Hotel chain Travelodge has benefited from belt-tightening Britons after reporting rising sales and profits in the first half of the year.
The group, which has more than 40 establishments in Scotland, saw revenue rise 8 per cent to £317.2 million in the six months to 27 June, while adjusted earnings grew by £1.3m to £43.3m.
The firm pointed to “economic uncertainty” in the UK, which has helped drive up demand for low-cost accommodation among holidaymakers and businesses. Travelodge has also cashed in on the trend for weekend city breaks.
Chief executive Peter Gowers said: “While the UK continues to face economic uncertainty, demand for budget hotels remains strong and more and more businesses are choosing the budget sector.”
However, the group also highlighted “significant” cost increases, citing the National Living Wage and operational burdens, although it added that it has successfully navigated these challenges.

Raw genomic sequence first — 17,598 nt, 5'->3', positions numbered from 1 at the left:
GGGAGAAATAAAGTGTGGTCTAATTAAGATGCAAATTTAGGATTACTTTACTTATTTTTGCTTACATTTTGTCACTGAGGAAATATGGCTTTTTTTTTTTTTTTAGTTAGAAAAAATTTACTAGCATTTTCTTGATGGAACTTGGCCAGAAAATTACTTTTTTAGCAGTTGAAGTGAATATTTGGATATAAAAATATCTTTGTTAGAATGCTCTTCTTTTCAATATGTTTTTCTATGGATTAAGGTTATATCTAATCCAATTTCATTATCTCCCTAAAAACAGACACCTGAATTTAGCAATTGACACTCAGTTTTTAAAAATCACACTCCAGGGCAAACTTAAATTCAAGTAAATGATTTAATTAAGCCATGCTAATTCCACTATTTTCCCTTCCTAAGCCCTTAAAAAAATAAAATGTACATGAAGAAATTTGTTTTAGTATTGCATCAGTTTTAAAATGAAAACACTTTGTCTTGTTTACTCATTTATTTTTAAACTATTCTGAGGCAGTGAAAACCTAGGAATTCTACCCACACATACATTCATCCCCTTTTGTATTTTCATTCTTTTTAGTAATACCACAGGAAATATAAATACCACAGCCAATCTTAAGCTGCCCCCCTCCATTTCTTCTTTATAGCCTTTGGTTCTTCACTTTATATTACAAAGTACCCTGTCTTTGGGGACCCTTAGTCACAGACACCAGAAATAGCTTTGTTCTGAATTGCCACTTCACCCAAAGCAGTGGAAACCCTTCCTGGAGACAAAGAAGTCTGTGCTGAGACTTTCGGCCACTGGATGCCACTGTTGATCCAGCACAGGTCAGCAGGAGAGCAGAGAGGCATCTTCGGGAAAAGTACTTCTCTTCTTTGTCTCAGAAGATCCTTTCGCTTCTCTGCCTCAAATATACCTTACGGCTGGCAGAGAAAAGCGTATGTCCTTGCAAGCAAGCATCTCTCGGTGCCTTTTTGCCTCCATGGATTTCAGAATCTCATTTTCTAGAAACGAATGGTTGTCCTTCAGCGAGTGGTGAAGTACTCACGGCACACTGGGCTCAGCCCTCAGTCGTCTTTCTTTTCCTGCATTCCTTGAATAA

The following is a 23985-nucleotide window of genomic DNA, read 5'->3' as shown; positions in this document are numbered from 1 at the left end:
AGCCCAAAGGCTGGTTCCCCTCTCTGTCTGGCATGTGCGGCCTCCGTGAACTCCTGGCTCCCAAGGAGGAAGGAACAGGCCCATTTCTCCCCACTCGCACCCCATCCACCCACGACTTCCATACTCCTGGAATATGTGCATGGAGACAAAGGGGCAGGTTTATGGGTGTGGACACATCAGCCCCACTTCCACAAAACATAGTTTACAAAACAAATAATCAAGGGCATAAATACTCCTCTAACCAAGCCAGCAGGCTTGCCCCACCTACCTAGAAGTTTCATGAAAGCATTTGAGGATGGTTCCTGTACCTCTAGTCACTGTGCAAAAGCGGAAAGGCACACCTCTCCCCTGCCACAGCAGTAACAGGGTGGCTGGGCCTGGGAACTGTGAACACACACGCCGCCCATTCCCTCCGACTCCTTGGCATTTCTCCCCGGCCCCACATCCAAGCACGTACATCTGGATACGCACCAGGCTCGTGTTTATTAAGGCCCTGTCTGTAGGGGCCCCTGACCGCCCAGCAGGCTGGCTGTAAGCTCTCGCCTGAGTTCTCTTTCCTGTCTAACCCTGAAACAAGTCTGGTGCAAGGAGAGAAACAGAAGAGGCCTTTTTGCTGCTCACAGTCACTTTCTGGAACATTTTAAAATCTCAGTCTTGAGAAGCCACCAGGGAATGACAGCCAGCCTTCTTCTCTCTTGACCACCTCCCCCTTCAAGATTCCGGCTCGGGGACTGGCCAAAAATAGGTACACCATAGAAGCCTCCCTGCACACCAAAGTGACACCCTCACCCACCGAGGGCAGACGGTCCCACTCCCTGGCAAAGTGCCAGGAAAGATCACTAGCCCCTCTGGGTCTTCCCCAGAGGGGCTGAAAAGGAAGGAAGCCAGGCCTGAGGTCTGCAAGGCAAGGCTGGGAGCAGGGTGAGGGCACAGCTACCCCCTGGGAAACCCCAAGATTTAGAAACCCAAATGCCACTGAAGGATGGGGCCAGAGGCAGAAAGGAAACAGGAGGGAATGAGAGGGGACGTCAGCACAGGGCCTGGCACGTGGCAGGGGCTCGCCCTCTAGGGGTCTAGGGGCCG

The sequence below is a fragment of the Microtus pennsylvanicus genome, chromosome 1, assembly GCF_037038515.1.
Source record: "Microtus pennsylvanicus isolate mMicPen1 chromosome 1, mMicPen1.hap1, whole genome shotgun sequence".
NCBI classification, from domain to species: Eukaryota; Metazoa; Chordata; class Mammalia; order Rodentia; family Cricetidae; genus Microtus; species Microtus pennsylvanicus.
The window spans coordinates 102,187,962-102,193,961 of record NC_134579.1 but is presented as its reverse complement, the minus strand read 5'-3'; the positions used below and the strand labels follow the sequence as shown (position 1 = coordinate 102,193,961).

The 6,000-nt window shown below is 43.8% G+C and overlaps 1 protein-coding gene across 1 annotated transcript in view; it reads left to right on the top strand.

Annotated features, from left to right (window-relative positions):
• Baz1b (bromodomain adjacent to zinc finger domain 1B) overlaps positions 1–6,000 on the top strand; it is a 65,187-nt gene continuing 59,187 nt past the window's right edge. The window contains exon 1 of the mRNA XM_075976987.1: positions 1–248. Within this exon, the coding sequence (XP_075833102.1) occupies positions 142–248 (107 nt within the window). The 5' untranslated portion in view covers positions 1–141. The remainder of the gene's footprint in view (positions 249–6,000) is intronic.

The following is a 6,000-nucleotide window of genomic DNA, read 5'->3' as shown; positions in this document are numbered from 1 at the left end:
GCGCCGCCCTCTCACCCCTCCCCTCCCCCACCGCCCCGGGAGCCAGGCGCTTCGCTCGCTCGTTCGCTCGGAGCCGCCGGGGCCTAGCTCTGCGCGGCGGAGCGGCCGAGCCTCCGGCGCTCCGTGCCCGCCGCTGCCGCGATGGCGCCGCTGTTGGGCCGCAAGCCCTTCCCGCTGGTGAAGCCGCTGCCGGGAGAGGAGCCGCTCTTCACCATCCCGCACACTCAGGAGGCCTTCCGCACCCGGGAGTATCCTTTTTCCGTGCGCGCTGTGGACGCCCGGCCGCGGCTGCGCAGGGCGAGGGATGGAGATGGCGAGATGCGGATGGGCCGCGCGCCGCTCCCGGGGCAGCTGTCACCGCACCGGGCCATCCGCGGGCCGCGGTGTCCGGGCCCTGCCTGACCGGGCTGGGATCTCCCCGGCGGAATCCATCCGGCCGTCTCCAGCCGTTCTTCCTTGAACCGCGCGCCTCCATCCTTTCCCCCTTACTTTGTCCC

Like for like revenue per available room was up 3.1 per cent, helped by the re-opening of one of its London hotels.
Gowers added: “Travelodge delivered strong revenue growth and has continued to outperform the midscale and economy market segment. Our focus on location, price and quality is paying off with another period of increased occupancy.”
The results mark a continued turnaround from when the group went through a major restructuring in 2012. It saw GoldenTree Asset Management, Avenue Capital and Goldman Sachs take control of the company via a debt-for-equity swap from Dubai International Capital.
In June, Travelodge said it was looking for a further 20 sites across Scotland after cutting the ribbon on its 44th establishment north of the Border. It officially opened its second site in Stirling, the city where it opened its first Scottish budget hotel, in 1986.